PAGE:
Last Updated: July 27, 2018

Fleas get in to the upholstery and carpet of your vehicle when you take your pets for a ride and if you park on a flea infested yard or other area, they can be transported inside the vehicle by a person simply getting in it. These fleas and their eggs can drop off you or your pet, and land on your vehicles upholstery. Getting rid of fleas in your vehicles is a two-step process. First, you must be sure that your car is free of fleas and then rid your pet of these annoying critters. If you do not get rid of the fleas on your pet, then you can re-infest your car all over again.

To aid in keeping your vehicles flea free, vacuum your vehicles carpet and upholstery regularly.
This would ensure that fleas at any stage in their life cycle do not escape. If you resort to soaping or shampooing this is a better idea as soap kills fleas. However, if the flea problem is severe in your vehicle, vacuum cleaning and steam cleaning does not solve the problem entirely. Eggs survive steam cleaning and some larvae escape vacuum cleaning by sticking to carpet fibers, if this is the case, then you must use insecticides.

The same method used for cleaning carpets in the home applies to cars as well. The borate-based desiccants keep away fleas for up to one full year. Apply the powder all over your car’s carpet and upholstery. Do not vacuum; leave it alone for 3-5 weeks. After which you may vacuum to
rid your vehicle from the dead fleas and of course larvae and eggs. At the end of the three weeks, all the fleas will be dead and can easily be vacuumed away. Use a disposable dust bag to collect the dust and dead
fleas and seal it before discarding it in the thrash can outside your home.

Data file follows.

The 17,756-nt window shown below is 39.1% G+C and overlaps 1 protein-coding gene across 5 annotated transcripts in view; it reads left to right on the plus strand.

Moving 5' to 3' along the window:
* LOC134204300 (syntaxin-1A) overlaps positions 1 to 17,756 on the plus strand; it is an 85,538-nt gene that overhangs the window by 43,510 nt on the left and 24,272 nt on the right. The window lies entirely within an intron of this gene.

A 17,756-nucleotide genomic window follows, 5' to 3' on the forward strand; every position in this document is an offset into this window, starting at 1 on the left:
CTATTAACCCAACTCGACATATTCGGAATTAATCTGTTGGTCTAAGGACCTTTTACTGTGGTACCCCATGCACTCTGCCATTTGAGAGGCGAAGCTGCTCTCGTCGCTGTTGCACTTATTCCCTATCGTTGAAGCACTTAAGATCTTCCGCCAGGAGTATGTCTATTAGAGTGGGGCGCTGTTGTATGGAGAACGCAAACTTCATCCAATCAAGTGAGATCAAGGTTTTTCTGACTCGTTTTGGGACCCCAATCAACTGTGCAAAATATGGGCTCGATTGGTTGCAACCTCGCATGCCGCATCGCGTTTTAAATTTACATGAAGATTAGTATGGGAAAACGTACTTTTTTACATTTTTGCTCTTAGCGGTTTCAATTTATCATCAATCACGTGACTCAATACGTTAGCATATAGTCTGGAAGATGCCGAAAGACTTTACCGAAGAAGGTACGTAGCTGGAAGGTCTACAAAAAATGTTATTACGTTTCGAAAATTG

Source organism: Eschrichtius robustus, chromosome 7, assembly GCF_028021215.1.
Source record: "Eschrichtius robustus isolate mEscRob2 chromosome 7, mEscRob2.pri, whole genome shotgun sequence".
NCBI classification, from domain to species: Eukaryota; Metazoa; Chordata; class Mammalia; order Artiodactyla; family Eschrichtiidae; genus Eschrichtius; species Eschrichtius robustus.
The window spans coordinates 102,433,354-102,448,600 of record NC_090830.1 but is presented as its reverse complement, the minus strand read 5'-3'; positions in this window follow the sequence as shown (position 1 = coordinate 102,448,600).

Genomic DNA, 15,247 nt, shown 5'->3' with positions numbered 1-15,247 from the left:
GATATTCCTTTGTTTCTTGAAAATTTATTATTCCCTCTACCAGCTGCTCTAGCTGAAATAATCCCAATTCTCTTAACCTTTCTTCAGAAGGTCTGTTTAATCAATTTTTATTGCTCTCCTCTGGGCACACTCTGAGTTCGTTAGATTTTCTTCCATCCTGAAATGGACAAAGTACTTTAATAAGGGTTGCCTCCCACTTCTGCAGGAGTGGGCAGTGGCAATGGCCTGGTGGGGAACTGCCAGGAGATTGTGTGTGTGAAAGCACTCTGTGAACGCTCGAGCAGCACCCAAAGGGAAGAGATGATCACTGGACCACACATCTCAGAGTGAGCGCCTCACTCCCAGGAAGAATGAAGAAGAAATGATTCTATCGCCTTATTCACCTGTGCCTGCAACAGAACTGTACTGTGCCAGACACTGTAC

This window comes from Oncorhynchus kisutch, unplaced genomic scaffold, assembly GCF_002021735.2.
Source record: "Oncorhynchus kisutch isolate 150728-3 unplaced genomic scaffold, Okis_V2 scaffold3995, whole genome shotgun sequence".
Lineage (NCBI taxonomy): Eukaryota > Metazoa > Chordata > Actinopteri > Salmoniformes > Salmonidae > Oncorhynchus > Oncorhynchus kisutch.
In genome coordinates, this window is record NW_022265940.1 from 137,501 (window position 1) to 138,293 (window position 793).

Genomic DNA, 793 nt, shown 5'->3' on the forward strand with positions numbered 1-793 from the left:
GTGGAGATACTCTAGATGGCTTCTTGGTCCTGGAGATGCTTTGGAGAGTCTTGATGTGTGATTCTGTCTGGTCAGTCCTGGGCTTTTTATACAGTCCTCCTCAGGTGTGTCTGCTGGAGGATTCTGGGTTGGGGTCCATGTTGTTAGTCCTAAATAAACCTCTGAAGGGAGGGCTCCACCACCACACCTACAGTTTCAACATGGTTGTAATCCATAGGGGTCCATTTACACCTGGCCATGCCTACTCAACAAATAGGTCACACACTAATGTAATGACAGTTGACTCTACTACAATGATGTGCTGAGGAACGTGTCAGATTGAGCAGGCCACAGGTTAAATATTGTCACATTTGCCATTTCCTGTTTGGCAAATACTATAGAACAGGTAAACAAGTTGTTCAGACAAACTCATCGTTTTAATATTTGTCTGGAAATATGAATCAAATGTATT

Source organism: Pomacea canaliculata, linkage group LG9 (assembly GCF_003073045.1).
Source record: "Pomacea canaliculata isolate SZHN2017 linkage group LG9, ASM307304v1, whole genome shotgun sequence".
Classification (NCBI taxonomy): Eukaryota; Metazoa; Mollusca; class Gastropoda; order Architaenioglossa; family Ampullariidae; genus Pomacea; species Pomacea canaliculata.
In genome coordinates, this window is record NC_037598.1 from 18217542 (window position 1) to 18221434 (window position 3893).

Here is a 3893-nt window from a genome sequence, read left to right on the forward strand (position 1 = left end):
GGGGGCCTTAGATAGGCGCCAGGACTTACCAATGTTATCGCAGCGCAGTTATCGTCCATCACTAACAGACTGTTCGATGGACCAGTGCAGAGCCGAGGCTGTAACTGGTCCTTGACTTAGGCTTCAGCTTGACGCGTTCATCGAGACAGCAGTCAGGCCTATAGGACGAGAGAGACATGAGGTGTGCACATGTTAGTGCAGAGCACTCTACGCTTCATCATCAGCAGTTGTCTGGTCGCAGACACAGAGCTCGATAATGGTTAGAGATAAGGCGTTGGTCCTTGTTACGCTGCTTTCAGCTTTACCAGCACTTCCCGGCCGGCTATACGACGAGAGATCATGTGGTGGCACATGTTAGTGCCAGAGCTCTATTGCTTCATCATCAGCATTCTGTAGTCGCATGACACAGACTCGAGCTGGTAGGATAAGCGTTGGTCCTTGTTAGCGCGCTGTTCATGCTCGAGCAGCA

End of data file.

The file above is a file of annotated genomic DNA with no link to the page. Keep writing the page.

The use of natural insecticides like pyrethrum on car carpets is also very effective. Apply the powders as instructed on the label. Let the powder stay for the time mentioned on the label. Then vacuum the carpet
as usual.

To ensure that you keep your vehicles flea free, give your pets a bath with flea shampoo as directed. Use a flea comb regularly to comb the fleas away. Collect the fleas that drop off while combing. Put them in a
bowl of soap and flush the water down the sink. Use desiccants if the flea problem is severe on your pets. You may take your pet to a vet who would prescribe Insect Growth Regulators (IGR) sprays or foggers and
prescription only IGR systemic products. You may also use desiccants: Diatomaceous Earth and Boron. Desiccants are considered effective and inexpensive. Before using them, you should talk with your veterinarian. Be careful when using any insecticides and keep them away from children.

3 thoughts on “Fleas In Vehicles

  1. carolyn doerr Reply

    so should you not use your vehicle while treating it for weeks to avoid transplanting them to other areas like the house, clothes etc?

  2. Andy Reply

    Bomb your car with a foggers and spray a flea spray in the vents and leave till next day but before all this a good hoovering

  3. Trena Reply

    I had a pup that did not have fleas when he left my home,he was transported in a car for 5 days to a different state,after 2 days of arriving to new home ,he is infested with fleas ,how is this possible

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